by Chris Prynoski (2006, United States)

There are two sides to American history.  There’s the boring side that’s been taught to you by history textbooks and schoolteachers.  And then there’s the other side where, as it turns out, America is actually littered with ruins of ancient and alien civilizations (at least west of the Mississippi), where mad zombie scientists seek to overthrow the world, and where horrific demigods lay imprisoned within vegetables, patiently waiting to be freed from their parallel universe prisons to lay waste to Mankind.

The only bastion of defense against these horrors is Screw-On Head, a secret government operative at the beck and call of Abraham Lincoln (yes, that Abraham Lincoln), and who is, well, a screw-on head with an army of steampunk bodies at his disposal.  And he’ll need them all, because the nefarious Emperor Zombie—once Screw-On Head’s closest friend and manservant before he began dabbling in ancient black magic—is seeking the power of an ancient kingdom to bring the world to its knees.

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Godzilla: Final Wars

by Ryehei Kitamura (2004, Japan)

Billed as the “50th Anniversary Commemoration Project” for mighty Godzilla, Godzilla: Final Wars is also the last Godzilla movie for the next decade or so.  Toho, the studio that brings us all of the kaiju loving, has seen fit to give the big guy a rest, due in part to diminishing box office returns.  And of course, it only makes sense to have Godzilla go out with a big bang, one last hurrah before taking a well-deserved vacation (after all, there’s been 5 Godzilla movies in the past 6 years).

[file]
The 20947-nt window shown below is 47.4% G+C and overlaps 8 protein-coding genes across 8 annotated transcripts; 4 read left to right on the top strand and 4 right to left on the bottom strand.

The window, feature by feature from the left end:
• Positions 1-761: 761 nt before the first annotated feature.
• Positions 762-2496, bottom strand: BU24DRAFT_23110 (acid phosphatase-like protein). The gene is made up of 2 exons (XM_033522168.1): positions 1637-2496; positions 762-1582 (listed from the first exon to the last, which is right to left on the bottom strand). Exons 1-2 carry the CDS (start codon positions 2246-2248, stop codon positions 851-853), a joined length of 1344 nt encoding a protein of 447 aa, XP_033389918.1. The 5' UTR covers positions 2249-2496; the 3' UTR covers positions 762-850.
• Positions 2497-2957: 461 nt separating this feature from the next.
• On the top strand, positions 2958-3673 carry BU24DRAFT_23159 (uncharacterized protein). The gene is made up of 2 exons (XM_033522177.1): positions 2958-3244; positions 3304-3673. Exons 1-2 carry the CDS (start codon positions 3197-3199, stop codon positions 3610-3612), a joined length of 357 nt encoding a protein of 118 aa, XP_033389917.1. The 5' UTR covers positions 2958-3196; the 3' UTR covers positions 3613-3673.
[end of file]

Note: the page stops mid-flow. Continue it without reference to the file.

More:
However, after having seen Godzilla: Final Wars, the only thing I could think was “This is the best they could do?”

If I were Godzilla, and this were my “50th Anniversary Commemoration Project”, I’d probably go back and trample Tokyo two or three times, just on general principle.

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X-Men: The Last Stand

by Brett Ratner (2006, United States)

Here’s a fair bit of damning praise: X-Men: The Last Stand (X3) is nowhere near as bad as it could’ve been, but it’s nowhere near as good as it should’ve been.  Naturally, most folks will point to the changing of directors, from Bryan Singer to Brett Ratner, as the reason for this, and that’s not entirely unreasonable.  Under Singer’s hand, the first two X-Men movies became something entirely deeper and more resonant than perhaps anyone had expected comic book movies to be.

The X-Men have always been about portraying outcasts, the shame and ridicule they suffer at society’s hands, and the ways in which they could rise above such persecution, through sacrifice and heroism. Singer tapped into all of these things, and delivered films that were certainly much, much better than they had any right to be.  And they were still entertaining, full of great special effects, solid action sequences, great characters that you could actually care about, witty dialog, and storylines that, while quite fanciful, touched on weighty themes (prejudice, bigotry, alienation).

In Ratner’s hands, however, all of that has been stripped away and replaced with sheer spectacle.  Which is certainly fun and engaging to watch, but there’s also definitely something missing.